Spring Forward with Small Groups
Spring is close, the time of year when our small groups begin to fall apart. Sports, plays, and spring break all take their toll on our small group program. The weak groups fail fast and the strong group lose their momentum. Small groups fail because most small group leaders are not consistent over the long haul. We need to keep in the mind the goal of discipleship and work to see our students grow all year round.
When I am out meeting with youth pastors and small group leaders, I hear the same things; groups start with a bang and within a few months things began to fall apart. The truth is, we love the idea of small groups and we see the benefits of them but we don’t know how to sustain them over the long haul. (Notice no one writes books like “maintaining small groups” or “small groups the second year – feel the excitement!”)
Small group failures are costly – students lose interest, group jealousy begins as some groups flourish and others break apart, and students leave youth group because their small group leader doesn’t care. A good small group ministry requires the full attention and creativity of a youth pastor and not just in August and September but year round. To help with this do bi-monthly evaluations of all small groups. Check three critical areas:
Focus of group – social vs. spiritual. If focus is social the group is headed for trouble.
Content – is the Bible study relevant to students’ lives that are in the group? Too often youth workers use the same curriculum for all their groups. I don’t understand what a freshman boy and senior girl have in common. Don’t be lazy – be creative. Create curriculum that will engage with students.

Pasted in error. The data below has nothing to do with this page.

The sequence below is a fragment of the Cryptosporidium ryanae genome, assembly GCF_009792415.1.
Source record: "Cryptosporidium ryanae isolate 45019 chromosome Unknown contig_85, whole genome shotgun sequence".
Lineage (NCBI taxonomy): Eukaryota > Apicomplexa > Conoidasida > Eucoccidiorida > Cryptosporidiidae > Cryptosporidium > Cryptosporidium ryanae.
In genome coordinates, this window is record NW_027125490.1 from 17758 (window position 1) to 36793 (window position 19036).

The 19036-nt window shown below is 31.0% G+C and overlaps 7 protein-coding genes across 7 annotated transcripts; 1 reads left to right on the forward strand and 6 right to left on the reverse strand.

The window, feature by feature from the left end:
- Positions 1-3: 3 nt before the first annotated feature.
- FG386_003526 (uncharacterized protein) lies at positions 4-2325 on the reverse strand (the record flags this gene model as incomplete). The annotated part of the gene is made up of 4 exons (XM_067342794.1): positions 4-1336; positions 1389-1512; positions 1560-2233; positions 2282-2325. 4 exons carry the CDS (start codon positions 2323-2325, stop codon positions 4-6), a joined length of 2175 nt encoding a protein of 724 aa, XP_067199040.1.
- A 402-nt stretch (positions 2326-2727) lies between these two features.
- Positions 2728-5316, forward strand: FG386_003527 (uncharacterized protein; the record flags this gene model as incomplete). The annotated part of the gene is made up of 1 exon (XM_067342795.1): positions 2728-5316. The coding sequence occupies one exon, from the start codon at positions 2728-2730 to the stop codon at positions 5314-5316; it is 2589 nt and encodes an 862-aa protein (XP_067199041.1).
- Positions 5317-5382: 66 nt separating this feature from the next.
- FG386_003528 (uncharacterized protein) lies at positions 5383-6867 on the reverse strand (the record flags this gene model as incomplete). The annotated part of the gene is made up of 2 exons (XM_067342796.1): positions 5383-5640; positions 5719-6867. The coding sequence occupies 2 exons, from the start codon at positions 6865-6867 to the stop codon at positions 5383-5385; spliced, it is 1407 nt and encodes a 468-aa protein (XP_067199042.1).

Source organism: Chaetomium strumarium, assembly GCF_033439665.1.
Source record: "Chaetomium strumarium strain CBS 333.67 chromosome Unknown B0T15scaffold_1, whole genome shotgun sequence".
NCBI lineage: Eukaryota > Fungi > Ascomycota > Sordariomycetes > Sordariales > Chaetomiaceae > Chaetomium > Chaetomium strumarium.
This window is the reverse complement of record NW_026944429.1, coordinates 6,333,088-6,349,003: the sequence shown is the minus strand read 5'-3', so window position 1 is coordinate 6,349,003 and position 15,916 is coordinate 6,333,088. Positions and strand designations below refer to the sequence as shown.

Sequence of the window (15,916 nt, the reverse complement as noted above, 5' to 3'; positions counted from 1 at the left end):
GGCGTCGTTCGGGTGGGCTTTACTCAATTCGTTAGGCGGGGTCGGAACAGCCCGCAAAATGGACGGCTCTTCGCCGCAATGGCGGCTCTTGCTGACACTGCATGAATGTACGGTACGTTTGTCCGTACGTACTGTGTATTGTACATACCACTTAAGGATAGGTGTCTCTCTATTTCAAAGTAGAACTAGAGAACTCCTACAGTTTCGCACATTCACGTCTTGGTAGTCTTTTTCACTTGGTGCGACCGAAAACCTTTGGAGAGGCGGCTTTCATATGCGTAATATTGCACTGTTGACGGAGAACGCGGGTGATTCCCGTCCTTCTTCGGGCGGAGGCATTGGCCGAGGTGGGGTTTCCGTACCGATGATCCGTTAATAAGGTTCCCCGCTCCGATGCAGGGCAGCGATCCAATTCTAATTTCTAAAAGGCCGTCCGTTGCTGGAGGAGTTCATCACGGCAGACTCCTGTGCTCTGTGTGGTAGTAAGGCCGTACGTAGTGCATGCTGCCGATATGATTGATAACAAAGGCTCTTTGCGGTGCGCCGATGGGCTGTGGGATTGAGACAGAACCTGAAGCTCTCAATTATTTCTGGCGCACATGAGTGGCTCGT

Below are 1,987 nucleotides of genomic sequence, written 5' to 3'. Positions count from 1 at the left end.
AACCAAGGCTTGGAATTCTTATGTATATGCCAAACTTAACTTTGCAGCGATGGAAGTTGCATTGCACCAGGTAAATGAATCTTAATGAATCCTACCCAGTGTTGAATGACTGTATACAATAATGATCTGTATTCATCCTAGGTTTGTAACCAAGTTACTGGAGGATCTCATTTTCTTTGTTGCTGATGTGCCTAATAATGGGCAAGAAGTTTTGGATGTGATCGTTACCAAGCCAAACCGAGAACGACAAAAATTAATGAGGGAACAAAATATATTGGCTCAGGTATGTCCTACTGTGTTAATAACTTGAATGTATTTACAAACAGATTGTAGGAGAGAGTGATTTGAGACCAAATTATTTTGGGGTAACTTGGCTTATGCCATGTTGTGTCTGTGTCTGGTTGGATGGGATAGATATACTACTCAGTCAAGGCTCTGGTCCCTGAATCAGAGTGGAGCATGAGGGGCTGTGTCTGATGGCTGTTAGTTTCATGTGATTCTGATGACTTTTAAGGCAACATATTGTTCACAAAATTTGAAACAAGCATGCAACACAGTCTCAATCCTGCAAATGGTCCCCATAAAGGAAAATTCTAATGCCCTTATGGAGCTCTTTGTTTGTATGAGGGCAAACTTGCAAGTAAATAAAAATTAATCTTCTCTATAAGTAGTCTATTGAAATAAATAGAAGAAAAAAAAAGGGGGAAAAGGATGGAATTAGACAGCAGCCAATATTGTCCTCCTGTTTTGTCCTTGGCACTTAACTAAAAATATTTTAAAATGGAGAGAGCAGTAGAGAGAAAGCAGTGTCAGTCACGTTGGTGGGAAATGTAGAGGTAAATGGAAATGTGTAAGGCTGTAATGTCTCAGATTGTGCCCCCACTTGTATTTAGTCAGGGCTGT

Attendance – students will only go if it’s beneficial. If attendance dips over a period of a month, see point 2.
Have a rescue team ready. This may be you or other youth ministry vets from your staff (It’s good to have a male and female on this team). The rescue team may need to change leaders, meeting times, group focus or may need to change the student mix in the group. Tip: be quick to respond because once you lose a group, the damage is done.
Give your staff tools that help them develop relationships with students. Seminars and training materials can be effective. In fact here at LeaderTreks, we have some great seminars and trainings that can help. But more importantly, I think small group leaders need goals. Sit down with each leader and give them a vision for their small group and how it supports the goals of the whole ministry. Write the goals down and keep staff accountable to the mission of their small group.
About the Author
Doug Franklin is the president of LeaderTreks, an innovative leadership development organization focusing on students and youth workers. Doug and his wife, Angie, live in West Chicago, Illinois. They don’t have any kids, but they have 2 dogs that think they are children. Diesel and Penelope are Weimaraners who never leave their side. Doug grew up in… Read More